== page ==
Saturday, 11 December 2010

Nortel's Patent Assets

#alttext#We've reported from time to time on the planned sale of Nortel's patent assets which have attracted the interest of a number of companies, particular the portfolio related to the sale of the assets related to the forthcoming LTE (long term evolution) and SAE standards. Reports indicate that Nortel may have seven patents of the 105 declared relevant patent families.

#alttext#An exclusive report in Reuters indicates that the sale should be completed in the next few weeks. Front runners include both Apple and Google who are probably looking to build up their telecommunications-related patent assets as a bargaining chip to gain access to patent essential to the operation of mobile telecommunications. InterDigital is apparently also interested, whilst Reuters could not elicit a comment from Canadian telecommunications company RIM which had apparently previously a view that the patents were a national asset to Canada.

The value of the patents to newcomers in the telecommunications field, such as Apple and Google, is clear. Apple will be budgeting for licensing fees for access to essential patents to be able to implement telecommunications standards. Any patents they obtain can then be thrown into the pot to reduce the payments. Google are presumably currently relying on HTC for the IP rights - but would no doubt welcome access to a larger telecommunications portfolio in the mid-term to reduce any payments for cross-licence agreements to which they might need to sign up. No doubt a number of patent trolls or NPEs will sniffing around to see whether the portfolio has sufficient value to be able to make a return on the investment, as Joff Wilde has reported here.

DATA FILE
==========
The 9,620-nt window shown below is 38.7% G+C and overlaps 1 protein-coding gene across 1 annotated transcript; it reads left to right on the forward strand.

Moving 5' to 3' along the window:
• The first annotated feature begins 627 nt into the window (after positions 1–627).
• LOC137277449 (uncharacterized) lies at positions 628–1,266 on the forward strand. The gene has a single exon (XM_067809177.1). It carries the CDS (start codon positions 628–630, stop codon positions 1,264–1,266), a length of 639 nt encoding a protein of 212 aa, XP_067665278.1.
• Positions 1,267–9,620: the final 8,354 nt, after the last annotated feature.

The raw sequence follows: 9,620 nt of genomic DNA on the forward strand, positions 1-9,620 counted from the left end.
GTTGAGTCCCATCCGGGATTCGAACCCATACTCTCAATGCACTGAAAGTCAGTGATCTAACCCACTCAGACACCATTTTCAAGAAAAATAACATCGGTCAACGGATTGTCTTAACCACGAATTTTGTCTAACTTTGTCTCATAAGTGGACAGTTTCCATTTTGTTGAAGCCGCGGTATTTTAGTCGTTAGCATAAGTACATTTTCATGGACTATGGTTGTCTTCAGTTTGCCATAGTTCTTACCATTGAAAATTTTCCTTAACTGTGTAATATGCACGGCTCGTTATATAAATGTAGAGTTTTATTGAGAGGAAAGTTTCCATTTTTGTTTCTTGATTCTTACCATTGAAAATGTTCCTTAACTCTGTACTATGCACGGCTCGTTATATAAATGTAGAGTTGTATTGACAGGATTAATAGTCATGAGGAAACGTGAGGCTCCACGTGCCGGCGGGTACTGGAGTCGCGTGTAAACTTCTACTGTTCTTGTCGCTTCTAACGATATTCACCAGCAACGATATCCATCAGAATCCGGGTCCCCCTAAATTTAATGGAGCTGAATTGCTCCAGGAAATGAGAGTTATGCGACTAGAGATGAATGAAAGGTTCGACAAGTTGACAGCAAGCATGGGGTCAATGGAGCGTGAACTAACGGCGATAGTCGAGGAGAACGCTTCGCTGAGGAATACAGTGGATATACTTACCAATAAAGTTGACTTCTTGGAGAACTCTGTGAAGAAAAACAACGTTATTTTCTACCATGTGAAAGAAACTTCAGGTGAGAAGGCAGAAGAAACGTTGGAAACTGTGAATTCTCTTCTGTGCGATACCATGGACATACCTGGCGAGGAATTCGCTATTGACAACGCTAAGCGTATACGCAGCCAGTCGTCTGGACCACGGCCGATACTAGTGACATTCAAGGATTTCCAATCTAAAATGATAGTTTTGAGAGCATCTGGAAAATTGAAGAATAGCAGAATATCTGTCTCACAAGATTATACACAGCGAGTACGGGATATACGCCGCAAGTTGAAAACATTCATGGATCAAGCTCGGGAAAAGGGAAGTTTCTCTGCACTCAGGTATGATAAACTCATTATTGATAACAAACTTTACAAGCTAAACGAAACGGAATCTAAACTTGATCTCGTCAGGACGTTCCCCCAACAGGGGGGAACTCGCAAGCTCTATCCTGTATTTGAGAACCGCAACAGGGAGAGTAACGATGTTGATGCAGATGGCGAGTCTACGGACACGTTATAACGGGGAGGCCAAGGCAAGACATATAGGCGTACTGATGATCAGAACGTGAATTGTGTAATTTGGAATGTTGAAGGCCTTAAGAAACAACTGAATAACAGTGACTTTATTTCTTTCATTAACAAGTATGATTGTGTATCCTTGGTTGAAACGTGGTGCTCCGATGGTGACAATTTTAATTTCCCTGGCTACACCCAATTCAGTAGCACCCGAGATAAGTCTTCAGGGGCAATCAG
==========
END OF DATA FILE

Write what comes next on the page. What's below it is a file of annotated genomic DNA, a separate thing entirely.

Reuter's reports that Nortel's 4000 patents have been split up into different packages covering different technologies, including wireless handset and infrastructure, as well as optical networks, Internet advertising and computers. Given the need for interoperability in the telecoms field and Nortel's possession of seven highly relevant patents, it seems that these seven patents may be highly valuable. However, purchasers may be disappointed if the patents are ever litigated, as there may be potential prior art not considered by the patent office which could severely damage the value of the patents as both IP.COM and InterDigital have had to learn over the years. Both have had to live with patent rights that have been limited after a court action.

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